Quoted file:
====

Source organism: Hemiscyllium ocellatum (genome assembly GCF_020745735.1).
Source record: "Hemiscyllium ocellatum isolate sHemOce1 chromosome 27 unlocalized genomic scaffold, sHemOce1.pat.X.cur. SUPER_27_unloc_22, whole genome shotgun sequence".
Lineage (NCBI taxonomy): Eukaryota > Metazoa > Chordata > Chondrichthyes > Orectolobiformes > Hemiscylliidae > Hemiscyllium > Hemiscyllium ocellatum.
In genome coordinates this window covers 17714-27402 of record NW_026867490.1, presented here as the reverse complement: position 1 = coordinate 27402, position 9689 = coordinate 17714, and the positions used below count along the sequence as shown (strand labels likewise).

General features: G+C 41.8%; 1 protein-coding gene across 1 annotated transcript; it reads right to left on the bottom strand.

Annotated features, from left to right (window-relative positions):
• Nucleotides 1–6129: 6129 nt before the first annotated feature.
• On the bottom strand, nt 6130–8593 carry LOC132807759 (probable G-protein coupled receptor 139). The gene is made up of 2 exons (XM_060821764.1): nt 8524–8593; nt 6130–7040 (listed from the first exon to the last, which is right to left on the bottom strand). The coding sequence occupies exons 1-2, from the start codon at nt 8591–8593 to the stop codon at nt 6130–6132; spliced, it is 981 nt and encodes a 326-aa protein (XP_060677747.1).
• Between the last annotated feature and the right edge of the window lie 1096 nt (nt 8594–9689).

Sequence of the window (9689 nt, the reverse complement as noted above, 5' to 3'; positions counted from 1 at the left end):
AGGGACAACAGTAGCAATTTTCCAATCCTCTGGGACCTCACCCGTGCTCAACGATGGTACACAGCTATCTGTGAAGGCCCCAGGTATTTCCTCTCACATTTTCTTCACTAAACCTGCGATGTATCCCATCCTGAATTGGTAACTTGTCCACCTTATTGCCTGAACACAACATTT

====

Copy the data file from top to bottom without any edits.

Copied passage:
Source organism: Hemiscyllium ocellatum (genome assembly GCF_020745735.1).
Source record: "Hemiscyllium ocellatum isolate sHemOce1 chromosome 27 unlocalized genomic scaffold, sHemOce1.pat.X.cur. SUPER_27_unloc_22, whole genome shotgun sequence".
Lineage (NCBI taxonomy): Eukaryota > Metazoa > Chordata > Chondrichthyes > Orectolobiformes > Hemiscylliidae > Hemiscyllium > Hemiscyllium ocellatum.
In genome coordinates this window covers 17714-27402 of record NW_026867490.1, presented here as the reverse complement: position 1 = coordinate 27402, position 9689 = coordinate 17714, and the positions used below count along the sequence as shown (strand labels likewise).

General features: G+C 41.8%; 1 protein-coding gene across 1 annotated transcript; it reads right to left on the bottom strand.

Annotated features, from left to right (window-relative positions):
• Nucleotides 1–6129: 6129 nt before the first annotated feature.
• On the bottom strand, nt 6130–8593 carry LOC132807759 (probable G-protein coupled receptor 139). The gene is made up of 2 exons (XM_060821764.1): nt 8524–8593; nt 6130–7040 (listed from the first exon to the last, which is right to left on the bottom strand). The coding sequence occupies exons 1-2, from the start codon at nt 8591–8593 to the stop codon at nt 6130–6132; spliced, it is 981 nt and encodes a 326-aa protein (XP_060677747.1).
• Between the last annotated feature and the right edge of the window lie 1096 nt (nt 8594–9689).

Sequence of the window (9689 nt, the reverse complement as noted above, 5' to 3'; positions counted from 1 at the left end):
AGGGACAACAGTAGCAATTTTCCAATCCTCTGGGACCTCACCCGTGCTCAACGATGGTACACAGCTATCTGTGAAGGCCCCAGGTATTTCCTCTCACATTTTCTTCACTAAACCTGCGATGTATCCCATCCTGAATTGGTAACTTGTCCACCTTATTGCCTGAACACAACATTT